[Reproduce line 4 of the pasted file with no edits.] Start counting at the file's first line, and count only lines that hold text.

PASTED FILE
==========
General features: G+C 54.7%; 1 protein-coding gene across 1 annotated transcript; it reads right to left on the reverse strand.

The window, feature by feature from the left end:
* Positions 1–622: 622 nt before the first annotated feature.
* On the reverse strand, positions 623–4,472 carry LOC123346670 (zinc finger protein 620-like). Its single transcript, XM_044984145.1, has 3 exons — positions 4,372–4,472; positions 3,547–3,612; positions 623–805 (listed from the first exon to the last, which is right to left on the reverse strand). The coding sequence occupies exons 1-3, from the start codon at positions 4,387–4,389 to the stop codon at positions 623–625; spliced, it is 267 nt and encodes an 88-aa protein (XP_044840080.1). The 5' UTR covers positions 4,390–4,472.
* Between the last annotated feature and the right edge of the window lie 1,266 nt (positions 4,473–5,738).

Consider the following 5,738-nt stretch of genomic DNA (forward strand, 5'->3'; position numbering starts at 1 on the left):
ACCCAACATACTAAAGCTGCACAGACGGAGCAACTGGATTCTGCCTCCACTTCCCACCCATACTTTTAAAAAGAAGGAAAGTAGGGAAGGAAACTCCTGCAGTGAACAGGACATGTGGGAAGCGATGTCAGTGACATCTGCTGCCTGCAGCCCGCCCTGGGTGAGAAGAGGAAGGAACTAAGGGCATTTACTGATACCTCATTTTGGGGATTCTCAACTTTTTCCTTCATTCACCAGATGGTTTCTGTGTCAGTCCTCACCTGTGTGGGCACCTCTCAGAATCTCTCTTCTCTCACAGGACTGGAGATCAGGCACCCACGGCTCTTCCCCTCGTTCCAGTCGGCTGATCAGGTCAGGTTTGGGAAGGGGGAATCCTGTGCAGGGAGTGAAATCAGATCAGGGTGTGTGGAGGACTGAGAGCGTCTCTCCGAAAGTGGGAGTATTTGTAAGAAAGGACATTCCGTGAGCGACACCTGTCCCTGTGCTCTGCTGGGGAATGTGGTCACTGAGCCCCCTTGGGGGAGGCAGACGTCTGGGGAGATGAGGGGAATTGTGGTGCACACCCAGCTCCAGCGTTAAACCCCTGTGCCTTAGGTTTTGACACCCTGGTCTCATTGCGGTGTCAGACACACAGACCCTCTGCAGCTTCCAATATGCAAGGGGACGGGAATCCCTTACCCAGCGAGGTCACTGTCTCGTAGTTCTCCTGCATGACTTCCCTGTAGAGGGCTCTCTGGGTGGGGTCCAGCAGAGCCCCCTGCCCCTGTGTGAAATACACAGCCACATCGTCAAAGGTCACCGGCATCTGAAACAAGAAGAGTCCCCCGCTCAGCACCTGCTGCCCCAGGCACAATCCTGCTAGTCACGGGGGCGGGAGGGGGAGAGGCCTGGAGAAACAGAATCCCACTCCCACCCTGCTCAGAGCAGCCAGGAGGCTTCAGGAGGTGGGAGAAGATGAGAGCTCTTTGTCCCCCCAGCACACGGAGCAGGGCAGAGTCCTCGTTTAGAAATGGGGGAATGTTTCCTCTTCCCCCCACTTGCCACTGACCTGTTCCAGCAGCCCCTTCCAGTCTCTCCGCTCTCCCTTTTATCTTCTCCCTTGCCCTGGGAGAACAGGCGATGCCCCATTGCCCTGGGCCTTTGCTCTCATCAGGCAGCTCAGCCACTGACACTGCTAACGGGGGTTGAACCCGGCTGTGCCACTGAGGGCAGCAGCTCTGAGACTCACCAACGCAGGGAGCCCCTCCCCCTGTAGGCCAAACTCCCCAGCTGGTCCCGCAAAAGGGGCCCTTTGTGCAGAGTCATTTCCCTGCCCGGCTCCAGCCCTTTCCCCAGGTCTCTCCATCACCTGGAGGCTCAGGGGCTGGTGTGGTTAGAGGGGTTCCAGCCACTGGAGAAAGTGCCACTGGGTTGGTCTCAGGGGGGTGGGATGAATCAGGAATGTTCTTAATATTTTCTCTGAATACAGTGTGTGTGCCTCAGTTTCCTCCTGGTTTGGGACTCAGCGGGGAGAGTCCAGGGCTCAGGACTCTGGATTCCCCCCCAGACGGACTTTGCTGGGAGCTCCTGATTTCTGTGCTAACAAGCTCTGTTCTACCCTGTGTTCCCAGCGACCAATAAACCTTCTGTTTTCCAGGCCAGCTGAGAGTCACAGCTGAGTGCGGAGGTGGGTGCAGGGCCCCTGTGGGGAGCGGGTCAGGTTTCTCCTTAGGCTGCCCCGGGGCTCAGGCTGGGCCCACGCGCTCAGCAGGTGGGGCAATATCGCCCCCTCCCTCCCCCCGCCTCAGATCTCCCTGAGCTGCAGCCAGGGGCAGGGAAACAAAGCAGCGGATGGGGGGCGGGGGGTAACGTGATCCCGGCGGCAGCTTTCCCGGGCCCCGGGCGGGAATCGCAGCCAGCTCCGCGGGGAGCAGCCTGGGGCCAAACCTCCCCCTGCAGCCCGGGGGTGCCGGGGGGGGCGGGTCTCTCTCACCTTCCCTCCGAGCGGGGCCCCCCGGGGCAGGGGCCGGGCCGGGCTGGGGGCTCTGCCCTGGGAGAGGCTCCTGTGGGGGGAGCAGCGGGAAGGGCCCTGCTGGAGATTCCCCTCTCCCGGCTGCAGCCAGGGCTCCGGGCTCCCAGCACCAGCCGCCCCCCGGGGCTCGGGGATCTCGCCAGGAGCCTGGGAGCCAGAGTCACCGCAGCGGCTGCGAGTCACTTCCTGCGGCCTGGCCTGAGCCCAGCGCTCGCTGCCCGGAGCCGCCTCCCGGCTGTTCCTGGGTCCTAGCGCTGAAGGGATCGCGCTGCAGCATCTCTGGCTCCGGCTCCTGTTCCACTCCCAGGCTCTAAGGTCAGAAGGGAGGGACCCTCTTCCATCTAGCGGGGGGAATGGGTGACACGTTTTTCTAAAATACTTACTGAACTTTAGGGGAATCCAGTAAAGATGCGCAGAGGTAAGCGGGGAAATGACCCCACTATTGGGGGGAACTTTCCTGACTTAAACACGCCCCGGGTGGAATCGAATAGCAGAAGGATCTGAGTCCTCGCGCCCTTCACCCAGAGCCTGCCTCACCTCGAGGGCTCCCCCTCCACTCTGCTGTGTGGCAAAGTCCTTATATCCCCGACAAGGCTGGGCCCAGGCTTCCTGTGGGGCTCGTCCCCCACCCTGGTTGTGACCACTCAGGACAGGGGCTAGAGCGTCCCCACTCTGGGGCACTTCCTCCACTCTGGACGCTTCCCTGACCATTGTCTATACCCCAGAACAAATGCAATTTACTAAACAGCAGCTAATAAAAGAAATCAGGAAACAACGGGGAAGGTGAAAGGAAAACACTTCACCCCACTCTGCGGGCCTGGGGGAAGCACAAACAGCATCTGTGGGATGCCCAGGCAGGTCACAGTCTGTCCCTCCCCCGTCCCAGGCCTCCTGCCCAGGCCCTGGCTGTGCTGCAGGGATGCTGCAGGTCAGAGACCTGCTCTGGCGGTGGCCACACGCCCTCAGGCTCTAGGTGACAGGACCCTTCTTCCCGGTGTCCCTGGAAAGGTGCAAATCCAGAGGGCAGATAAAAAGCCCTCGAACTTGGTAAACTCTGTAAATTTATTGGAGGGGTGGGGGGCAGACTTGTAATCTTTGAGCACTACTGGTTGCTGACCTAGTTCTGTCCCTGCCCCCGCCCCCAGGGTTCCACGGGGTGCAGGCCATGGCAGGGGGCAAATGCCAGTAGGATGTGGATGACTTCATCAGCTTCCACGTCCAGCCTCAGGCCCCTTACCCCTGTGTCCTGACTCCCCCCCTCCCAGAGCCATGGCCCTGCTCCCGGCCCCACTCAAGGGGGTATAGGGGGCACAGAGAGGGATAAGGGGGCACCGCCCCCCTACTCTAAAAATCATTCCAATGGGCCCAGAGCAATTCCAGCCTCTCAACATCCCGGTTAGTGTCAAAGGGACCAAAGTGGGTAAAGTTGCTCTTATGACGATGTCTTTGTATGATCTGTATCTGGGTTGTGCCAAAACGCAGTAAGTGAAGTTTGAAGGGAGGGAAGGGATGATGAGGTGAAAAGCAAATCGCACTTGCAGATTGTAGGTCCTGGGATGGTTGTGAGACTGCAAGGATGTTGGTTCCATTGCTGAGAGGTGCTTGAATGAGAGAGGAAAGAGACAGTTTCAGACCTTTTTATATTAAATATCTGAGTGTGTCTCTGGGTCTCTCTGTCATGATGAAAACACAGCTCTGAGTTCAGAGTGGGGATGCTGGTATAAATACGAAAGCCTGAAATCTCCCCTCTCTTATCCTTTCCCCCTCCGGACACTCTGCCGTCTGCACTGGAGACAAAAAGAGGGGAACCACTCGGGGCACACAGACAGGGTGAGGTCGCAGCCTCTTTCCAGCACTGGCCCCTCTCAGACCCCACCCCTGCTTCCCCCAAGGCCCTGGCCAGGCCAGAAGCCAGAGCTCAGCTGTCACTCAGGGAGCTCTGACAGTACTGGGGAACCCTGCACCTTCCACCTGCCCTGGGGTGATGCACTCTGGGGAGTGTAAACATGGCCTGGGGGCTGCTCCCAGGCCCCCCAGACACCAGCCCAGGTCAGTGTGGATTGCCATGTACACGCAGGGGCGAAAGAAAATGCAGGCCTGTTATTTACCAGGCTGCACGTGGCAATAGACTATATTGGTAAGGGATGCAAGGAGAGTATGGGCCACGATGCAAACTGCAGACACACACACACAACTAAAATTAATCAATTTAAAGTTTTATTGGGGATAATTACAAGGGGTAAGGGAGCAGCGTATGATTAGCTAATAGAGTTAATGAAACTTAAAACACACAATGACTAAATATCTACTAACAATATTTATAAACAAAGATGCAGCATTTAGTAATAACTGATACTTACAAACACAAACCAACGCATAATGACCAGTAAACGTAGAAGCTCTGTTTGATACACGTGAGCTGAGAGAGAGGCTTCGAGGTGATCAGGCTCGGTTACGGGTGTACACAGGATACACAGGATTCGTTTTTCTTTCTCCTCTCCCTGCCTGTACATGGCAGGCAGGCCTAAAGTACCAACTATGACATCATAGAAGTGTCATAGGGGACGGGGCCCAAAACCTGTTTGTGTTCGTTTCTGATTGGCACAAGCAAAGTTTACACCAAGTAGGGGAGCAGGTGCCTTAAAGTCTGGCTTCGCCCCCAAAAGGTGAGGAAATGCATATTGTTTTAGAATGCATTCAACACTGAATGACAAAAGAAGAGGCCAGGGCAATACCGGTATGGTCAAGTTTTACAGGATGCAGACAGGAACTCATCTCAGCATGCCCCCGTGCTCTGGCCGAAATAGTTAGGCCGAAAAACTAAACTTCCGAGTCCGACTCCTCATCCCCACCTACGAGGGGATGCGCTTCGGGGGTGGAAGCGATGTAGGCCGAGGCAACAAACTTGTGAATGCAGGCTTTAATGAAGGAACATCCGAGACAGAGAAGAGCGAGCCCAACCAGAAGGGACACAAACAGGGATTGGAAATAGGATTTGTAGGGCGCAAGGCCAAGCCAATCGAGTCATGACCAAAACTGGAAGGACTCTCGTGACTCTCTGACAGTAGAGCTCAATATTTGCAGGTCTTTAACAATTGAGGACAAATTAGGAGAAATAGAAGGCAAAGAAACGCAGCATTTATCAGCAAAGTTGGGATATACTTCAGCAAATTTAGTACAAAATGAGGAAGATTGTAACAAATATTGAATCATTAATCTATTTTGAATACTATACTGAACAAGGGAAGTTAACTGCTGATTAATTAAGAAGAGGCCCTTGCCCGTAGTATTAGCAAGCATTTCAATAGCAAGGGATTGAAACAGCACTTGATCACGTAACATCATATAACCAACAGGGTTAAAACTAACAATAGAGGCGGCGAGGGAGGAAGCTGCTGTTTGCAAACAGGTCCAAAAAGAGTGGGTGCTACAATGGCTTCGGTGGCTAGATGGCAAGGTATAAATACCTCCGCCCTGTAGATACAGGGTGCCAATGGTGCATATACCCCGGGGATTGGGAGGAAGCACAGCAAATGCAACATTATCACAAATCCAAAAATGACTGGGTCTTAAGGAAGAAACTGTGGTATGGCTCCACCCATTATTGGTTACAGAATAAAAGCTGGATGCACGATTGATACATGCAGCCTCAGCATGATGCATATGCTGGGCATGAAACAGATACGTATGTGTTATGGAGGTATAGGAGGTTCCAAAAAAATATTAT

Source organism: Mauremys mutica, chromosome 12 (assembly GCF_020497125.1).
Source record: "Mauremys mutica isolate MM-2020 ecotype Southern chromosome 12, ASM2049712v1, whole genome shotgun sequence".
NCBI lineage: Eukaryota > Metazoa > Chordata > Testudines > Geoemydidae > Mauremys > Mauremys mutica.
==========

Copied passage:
* On the reverse strand, positions 623–4,472 carry LOC123346670 (zinc finger protein 620-like). Its single transcript, XM_044984145.1, has 3 exons — positions 4,372–4,472; positions 3,547–3,612; positions 623–805 (listed from the first exon to the last, which is right to left on the reverse strand). The coding sequence occupies exons 1-3, from the start codon at positions 4,387–4,389 to the stop codon at positions 623–625; spliced, it is 267 nt and encodes an 88-aa protein (XP_044840080.1). The 5' UTR covers positions 4,390–4,472.